Adrian homers twice as Dodgers sweep D-backs

Slugger drives in six runs to lead NL West leaders' late rally

Adrian homers twice as Dodgers sweep D-backs

LOS ANGELES -- At one point in Sunday's season-series finale with the D-backs, when the Dodgers' bats were still being no-hit by Trevor Cahill, Matt Kemp happened to look up to the Dodger Stadium video board.

Kemp read that teammate Adrian Gonzalez had reached 100 RBIs six times. He also noticed that Gonzalez was just six away from reaching that same benchmark this season. Little did he know, Gonzalez would get all six this day -- and on two swings. As Kemp would say later, after a 7-2 win against the D-backs, Gonzalez was the Dodgers' offense Sunday.

After a Dee Gordon double broke up Cahill's no-hitter and Hanley Ramirez walked to lead off the sixth, Gonzalez strode up to the plate with the Dodgers down, 2-0, and had his eye on a fastball middle-in. He found it on a 3-1 pitch and launched it over the center-field fence, giving the Dodgers a 3-2 lead. An inning later, against left-hander Oliver Perez, Gonzalez drilled a second three-run home run to left field, putting the game away.

It was Gonzalez's 16th career multi-homer game, and he matched a career high with his second six-RBI game.

"It was a good game, obviously," Gonzalez said. "The two three-run home runs were big for us, especially the first one. Zack [Greinke] did a great a job giving us a six strong innings. Our bullpen shut the door afterwards. And it was a good game overall for us."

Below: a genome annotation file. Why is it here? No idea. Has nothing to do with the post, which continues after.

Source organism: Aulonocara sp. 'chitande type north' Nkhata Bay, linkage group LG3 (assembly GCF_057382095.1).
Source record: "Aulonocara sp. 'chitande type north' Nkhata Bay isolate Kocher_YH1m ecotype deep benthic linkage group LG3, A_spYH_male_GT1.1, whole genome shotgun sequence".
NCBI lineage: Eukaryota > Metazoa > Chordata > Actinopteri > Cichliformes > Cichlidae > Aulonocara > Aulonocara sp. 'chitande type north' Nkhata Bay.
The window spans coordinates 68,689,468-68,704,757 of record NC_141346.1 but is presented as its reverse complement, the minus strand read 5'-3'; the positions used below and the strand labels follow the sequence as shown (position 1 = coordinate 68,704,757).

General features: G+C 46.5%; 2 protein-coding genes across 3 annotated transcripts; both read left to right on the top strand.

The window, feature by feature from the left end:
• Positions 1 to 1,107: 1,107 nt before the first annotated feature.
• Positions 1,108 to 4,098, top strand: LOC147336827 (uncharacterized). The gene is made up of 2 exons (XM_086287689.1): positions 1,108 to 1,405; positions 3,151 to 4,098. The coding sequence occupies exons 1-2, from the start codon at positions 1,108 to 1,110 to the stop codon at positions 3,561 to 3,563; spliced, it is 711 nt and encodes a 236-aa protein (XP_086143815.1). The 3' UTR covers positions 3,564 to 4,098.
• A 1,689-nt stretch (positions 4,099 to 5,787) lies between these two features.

The Dodgers finished the season series against the D-backs with a 15-4 record, sweeping them four times. That success comes a year after a fierce season series in 2013 that included two bench-clearing brawls. Tempers flared in the seventh inning, but the unrest was directed more toward the umpiring crew.

Kemp followed Gonzalez's second home run of the day with a homer of his own, and Perez hit the next batter, Andre Ethier, with a slider. Plate umpire Scott Barry warned both benches, inciting the anger of manager Don Mattingly and pitcher Clayton Kershaw -- both of whom were ejected. However, both teams said after the game that they didn't think Perez hit Ethier intentionally.

The theatrics of the sixth and seventh innings were a far cry from the first five, when the Dodgers reached base just three times against Cahill, on an error and two walks. Cahill finished the day allowing just two hits in 5 2/3 innings, but Gonzalez's first homer saddled him with a loss.

Greinke, meanwhile, earned his 14th win of the season, as relievers Carlos Frias and Brandon League combined to hold the D-backs scoreless through the final three frames. Greinke allowed two runs in six innings, the first coming on a two-out swinging bunt by Didi Gregorius in the second and the run coming on an RBI single off the bat of Cody Ross in the third.

Greinke walked three batters to go along with the six hits he allowed, and he said he struggled with his command as the game wore on.

"Obviously, I think we've seen Zack sharper," Mattingly said. "But his stuff was good, a little uncharacteristically wild early. But he continued making pitches."

Greinke made pitches just long enough for the Dodgers' offense to respond. And on Sunday, that offense came in the form of Gonzalez.

With his performance, Gonzalez put together his seventh season with at least 20 home runs and 100 RBIs. Now 32 years old, Gonzalez knows the value of that sort of consistency and how difficult it can be to maintain it.

"You've got to take care of your body," Gonzalez said. "You need to know when to slow down and when you got to kick it up a notch. You've just got to listen to your body."

He must be doing something right.

"I think he's been our most consistent hitter throughout the year," Kemp said. "That home run gave him 100 RBIs, didn't it?

"It's pretty clutch hitting. He knows how to drive in runs, and we need those kinds of guys on our team."

Michael Lananna is an associate reporter for This story was not subject to the approval of Major League Baseball or its clubs.